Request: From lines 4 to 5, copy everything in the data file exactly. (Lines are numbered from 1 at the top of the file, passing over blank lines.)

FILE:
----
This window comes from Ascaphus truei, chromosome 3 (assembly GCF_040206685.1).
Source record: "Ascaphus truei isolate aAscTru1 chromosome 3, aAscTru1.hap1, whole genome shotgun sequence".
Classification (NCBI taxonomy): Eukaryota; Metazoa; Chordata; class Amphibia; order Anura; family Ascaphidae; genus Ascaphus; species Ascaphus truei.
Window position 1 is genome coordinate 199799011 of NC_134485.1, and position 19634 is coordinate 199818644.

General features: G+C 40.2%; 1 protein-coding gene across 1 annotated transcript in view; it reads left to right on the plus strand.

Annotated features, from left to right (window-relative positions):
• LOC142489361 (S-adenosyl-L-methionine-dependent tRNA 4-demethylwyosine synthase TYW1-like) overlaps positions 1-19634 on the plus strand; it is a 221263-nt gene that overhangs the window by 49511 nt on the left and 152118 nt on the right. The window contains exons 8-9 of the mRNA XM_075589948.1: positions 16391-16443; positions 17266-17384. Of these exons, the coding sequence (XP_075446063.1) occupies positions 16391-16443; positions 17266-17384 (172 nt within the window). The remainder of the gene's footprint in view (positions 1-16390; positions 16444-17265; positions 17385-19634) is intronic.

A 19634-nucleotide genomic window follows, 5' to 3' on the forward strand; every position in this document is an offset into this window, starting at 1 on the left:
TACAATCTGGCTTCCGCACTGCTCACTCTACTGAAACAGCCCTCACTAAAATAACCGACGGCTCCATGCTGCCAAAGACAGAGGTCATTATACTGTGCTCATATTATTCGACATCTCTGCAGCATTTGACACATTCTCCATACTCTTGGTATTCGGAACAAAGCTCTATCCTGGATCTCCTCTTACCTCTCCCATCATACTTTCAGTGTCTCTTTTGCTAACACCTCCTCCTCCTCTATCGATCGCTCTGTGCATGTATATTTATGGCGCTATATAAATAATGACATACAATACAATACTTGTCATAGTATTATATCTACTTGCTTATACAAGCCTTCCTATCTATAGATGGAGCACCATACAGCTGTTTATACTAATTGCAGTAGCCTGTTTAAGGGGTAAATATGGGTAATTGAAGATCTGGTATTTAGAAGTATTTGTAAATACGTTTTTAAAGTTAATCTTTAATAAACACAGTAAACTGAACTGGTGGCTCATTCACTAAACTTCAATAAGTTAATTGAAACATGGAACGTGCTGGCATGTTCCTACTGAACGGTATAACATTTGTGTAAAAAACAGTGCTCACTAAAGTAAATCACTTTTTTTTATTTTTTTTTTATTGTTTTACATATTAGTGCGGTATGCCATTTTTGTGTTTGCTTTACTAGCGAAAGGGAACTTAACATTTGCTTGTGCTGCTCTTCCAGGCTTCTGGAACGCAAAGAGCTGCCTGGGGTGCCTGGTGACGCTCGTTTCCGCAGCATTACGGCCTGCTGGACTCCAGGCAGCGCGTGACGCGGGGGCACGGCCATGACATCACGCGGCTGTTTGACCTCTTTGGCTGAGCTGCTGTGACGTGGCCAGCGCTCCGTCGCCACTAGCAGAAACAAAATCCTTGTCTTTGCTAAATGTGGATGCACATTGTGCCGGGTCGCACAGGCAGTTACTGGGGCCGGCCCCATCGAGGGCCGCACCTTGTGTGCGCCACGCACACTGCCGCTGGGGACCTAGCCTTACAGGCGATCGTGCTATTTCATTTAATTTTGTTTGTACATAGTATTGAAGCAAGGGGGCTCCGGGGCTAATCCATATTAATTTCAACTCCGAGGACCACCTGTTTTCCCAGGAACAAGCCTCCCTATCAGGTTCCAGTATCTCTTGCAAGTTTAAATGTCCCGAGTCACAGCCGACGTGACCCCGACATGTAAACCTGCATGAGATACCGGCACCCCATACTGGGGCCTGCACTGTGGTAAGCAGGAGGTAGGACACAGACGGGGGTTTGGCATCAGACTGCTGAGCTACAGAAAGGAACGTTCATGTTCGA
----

Window position 1 is genome coordinate 199799011 of NC_134485.1, and position 19634 is coordinate 199818644.

General features: G+C 40.2%; 1 protein-coding gene across 1 annotated transcript in view; it reads left to right on the plus strand.